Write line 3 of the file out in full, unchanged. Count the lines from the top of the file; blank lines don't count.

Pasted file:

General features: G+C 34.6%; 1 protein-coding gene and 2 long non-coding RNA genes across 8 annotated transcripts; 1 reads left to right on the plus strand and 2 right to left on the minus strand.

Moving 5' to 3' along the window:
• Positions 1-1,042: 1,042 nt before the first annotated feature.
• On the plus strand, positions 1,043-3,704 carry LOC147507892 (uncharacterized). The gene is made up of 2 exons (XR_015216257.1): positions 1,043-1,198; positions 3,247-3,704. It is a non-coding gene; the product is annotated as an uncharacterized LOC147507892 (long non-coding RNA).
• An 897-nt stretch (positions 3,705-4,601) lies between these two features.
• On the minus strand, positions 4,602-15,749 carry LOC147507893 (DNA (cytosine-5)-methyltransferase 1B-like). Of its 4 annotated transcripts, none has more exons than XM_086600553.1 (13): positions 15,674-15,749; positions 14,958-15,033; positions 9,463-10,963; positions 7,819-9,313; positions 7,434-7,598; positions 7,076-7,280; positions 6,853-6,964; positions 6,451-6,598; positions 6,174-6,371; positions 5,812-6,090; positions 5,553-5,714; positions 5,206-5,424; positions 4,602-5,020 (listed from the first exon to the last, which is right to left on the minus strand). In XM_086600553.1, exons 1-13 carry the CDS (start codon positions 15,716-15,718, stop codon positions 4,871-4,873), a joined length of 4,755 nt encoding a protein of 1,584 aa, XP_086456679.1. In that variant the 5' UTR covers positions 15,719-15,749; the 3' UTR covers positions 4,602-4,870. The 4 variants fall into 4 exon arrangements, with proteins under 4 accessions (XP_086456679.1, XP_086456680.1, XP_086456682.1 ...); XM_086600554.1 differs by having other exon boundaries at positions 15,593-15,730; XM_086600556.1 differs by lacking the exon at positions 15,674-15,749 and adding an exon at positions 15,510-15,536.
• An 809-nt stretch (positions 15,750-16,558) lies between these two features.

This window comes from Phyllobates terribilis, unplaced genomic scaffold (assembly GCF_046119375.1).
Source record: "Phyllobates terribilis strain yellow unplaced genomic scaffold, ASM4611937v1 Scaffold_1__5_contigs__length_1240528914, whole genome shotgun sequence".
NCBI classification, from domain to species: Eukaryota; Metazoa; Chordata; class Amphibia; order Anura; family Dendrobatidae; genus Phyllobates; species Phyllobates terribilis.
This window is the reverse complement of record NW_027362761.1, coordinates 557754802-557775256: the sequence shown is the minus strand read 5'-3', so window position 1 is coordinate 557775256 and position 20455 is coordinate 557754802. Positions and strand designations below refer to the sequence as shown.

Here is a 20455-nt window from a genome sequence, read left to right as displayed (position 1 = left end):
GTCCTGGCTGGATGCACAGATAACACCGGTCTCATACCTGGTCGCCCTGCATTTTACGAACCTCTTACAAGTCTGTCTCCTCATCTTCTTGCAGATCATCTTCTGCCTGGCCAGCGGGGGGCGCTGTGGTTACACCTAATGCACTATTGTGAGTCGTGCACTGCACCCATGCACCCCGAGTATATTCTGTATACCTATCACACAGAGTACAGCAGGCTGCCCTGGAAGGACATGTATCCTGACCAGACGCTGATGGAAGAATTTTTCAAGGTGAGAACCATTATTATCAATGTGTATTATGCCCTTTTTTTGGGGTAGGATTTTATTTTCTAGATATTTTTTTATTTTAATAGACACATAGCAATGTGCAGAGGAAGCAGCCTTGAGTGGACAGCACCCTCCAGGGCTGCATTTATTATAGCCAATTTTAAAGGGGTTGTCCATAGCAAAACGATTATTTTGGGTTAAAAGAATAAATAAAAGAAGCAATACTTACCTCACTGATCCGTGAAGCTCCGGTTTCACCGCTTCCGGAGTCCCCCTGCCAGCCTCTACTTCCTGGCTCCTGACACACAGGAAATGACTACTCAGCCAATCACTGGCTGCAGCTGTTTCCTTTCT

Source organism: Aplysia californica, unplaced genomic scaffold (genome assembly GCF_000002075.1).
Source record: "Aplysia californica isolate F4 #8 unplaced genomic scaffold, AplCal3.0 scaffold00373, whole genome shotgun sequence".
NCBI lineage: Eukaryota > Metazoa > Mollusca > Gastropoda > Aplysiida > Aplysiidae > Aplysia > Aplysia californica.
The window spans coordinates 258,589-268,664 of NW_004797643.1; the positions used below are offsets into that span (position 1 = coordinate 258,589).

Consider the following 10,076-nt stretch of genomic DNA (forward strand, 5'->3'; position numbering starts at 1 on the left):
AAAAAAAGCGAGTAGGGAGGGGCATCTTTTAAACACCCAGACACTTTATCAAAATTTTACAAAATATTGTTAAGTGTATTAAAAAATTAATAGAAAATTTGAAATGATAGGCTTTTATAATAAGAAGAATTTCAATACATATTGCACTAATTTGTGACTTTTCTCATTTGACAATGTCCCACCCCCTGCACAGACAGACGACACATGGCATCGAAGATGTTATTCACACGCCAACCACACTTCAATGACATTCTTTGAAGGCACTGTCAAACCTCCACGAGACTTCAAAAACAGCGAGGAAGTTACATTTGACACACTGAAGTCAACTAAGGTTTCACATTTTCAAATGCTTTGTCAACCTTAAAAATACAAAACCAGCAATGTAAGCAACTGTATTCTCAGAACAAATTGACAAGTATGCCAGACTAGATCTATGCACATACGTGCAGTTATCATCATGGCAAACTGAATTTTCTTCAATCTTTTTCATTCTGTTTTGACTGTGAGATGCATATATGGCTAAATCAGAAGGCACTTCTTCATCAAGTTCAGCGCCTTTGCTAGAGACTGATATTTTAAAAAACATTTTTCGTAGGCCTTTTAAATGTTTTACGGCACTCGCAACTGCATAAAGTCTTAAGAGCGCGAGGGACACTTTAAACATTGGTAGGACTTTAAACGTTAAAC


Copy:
• Positions 1-1,042: 1,042 nt before the first annotated feature.